iPhone Life magazine

A Guide to Writing App Reviews in the iTunes App Store

If you just got an iPhone or iPod touch, congratulations!  You are on your way to enjoying the most game-changing mobile device to come along in a while.  And even if you've had your device for a while, the following should help you with the App Store, specifically writing reviews.

 

As a developer, over the past year, I've seen a lot so I thought I'd compile some hints to make your app experience better!

 

1) Read the app description.  Apple has made this harder, recently, as they no longer display the full description on an app's product page.  It shows 2 to 3 lines and then the user has to touch "More".  Developers need to cram as much marketing info into those lines now, as that is their one chance to "sell" you on the app.  And the downside is that any instructions might be hidden.  That's why we have tried to make the screenshots for our apps as instructive as possible.

 

2) If you've read the description, bought the app, and something isn't working for you, check out the developer's website.  Unfortunately, not all developers maintain a site, but for those that do, look for a Frequently Asked Questions section.

 

With 100sounds, our first sound effects app, many users complained because they couldn't hear the sounds.  Turns out that they had their MUTE switch set!  Many iPhone owners, especially newbies, didn't realize the phone had such a switch and they must have set it accidentally!  We put instructions in the app, but it took time for Apple to approve the update, so the website provided our first level of support.

 

3) Similarly, reach out to the developers.  You might find you get more help for your $0.99 app than you might for your $99 PC software program!  Of course, your mileage may vary, but I've struck up conversations with customers around the country and around the world!  It can seem a little reclusive writing apps all day, so I enjoy customer interaction, and it's a great way to get app feedback.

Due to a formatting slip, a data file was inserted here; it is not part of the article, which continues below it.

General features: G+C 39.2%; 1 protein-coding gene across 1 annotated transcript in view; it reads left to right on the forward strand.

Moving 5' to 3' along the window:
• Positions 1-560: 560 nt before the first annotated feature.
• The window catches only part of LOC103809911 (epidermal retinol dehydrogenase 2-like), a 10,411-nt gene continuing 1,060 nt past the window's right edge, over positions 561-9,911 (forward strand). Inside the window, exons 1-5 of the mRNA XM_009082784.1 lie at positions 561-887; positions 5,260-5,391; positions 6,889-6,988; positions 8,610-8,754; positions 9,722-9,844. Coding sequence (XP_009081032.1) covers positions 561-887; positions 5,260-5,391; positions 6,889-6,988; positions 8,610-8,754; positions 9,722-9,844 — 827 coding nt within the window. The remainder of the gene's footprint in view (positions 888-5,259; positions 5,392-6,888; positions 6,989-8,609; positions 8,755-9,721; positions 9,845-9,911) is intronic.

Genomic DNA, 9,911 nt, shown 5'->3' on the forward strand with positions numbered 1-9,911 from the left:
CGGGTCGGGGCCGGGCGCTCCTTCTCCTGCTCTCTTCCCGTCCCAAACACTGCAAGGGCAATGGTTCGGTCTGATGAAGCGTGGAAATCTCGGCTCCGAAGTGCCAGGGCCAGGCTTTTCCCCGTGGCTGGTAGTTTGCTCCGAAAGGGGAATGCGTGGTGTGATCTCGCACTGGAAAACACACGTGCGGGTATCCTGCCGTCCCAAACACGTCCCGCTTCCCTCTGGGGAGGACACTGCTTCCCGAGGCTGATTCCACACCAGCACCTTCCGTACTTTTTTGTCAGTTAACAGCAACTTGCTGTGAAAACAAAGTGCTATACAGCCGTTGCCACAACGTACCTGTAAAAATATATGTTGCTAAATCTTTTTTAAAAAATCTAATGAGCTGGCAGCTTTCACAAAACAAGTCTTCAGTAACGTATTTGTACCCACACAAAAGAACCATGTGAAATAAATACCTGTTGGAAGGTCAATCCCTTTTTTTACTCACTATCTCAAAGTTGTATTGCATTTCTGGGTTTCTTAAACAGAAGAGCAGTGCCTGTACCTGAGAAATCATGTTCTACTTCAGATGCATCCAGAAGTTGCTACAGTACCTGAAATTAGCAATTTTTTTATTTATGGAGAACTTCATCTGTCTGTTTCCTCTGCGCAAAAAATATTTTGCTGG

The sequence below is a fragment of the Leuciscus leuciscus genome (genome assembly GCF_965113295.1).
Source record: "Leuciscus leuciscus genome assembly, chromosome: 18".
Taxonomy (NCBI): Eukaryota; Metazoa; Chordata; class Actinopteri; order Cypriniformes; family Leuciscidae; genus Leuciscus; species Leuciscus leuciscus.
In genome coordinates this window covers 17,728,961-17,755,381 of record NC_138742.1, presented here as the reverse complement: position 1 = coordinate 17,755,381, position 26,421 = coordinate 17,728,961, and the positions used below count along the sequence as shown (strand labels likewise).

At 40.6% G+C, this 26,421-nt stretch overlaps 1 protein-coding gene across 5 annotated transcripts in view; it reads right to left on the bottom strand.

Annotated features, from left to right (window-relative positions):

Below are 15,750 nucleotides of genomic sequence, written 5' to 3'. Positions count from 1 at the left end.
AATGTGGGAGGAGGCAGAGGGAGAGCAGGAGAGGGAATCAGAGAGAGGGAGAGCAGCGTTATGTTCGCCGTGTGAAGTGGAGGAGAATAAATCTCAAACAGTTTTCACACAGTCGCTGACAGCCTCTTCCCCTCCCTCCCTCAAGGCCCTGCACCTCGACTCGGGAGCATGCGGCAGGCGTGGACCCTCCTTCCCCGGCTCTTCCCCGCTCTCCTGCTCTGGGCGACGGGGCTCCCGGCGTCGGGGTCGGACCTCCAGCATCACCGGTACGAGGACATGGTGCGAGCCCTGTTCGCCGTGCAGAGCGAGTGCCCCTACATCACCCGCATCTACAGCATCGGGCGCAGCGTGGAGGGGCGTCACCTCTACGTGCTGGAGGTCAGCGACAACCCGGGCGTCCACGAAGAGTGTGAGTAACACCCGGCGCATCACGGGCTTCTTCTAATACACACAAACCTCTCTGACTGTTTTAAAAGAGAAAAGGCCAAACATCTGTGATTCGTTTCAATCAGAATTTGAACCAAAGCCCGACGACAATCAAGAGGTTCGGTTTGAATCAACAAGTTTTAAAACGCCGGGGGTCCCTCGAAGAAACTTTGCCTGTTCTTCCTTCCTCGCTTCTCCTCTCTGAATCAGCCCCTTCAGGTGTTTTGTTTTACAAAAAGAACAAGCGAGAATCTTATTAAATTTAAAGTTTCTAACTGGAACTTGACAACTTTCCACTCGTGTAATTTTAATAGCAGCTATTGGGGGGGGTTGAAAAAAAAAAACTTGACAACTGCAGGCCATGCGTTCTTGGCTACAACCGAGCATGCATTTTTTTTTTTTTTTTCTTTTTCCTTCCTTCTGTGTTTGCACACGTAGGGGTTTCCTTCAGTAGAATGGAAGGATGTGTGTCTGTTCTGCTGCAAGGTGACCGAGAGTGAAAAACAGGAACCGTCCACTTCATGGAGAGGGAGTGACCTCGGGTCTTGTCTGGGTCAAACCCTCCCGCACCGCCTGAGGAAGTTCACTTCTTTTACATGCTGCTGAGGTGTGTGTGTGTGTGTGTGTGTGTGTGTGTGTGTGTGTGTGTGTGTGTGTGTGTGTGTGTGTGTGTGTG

4) Speaking of feedback, if you've tried the above, and still have trouble, you can and should write a review on iTunes.  Make sure you mention that you've tried the web, and contacting the developer.  Read other reviews to see if others have had problems.  In fact, you probably should have read the reviews before the purchase!

 

5) If you've had a GOOD experience with an app, write a review or at least give it a rating of 1 to 5 stars (5 being best).  Since Apple encourages users to rate an app when they delete it, it's natural that many apps will be rated poorly.  After all, the user is deleting it for a reason!  I wish Apple had a mechanism that requested a rating after you used an app 50 times or so, and kept reminding you every ten more times, like a snooze button!

 

6) Speaking of reading the reviews, this is a bit like the Wild West.  In addition to writing dozens of reviews of their own apps, some developers will write reviews of competitors' apps!  It's a shame but it happens.  It should be obvious, and you can do something about it by marking obviously legitimate reviews as helpful, and suspicious reviews as non-helpful.  I wish Apple had a mechanism for developers to post a reply to a review similar to what eBay offers.  For example, if the user complained because they didn't hear sounds, a developer could respond with the MUTE switch info.  The end user would be happy, and could update their review, and prospective buyers would have more accurate info.

 

7) Ironically, developers have 4,000 characters to describe their app (and only the first few lines are displayed) yet each review can be 6,000 characters!  Be accurate, thorough, and most importantly, helpful.  If you found an answer to a problem others might experience, include it.

 

I hope these ideas help you with your App Store experience.  Please post your additional suggestions below.  Thanks and happy app shopping!

 

 

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Todd Bernhard's picture

Todd Bernhard is founder of No Tie Software, an app developer specializing in Ringtones and Sound FX including AutoRingtone.

An iPhone is almost always attached to his hip, but over the years, Bernhard has owned an Apple Newton, a Motorola Marco, an HP 95LX, a Compaq iPaq, a Palm Treo, and a Nokia e62.

In addition to writing for iPhone Life, Mr. Bernhard has written for its sister publications, PocketPC Magazine and The HP Palmtop Paper.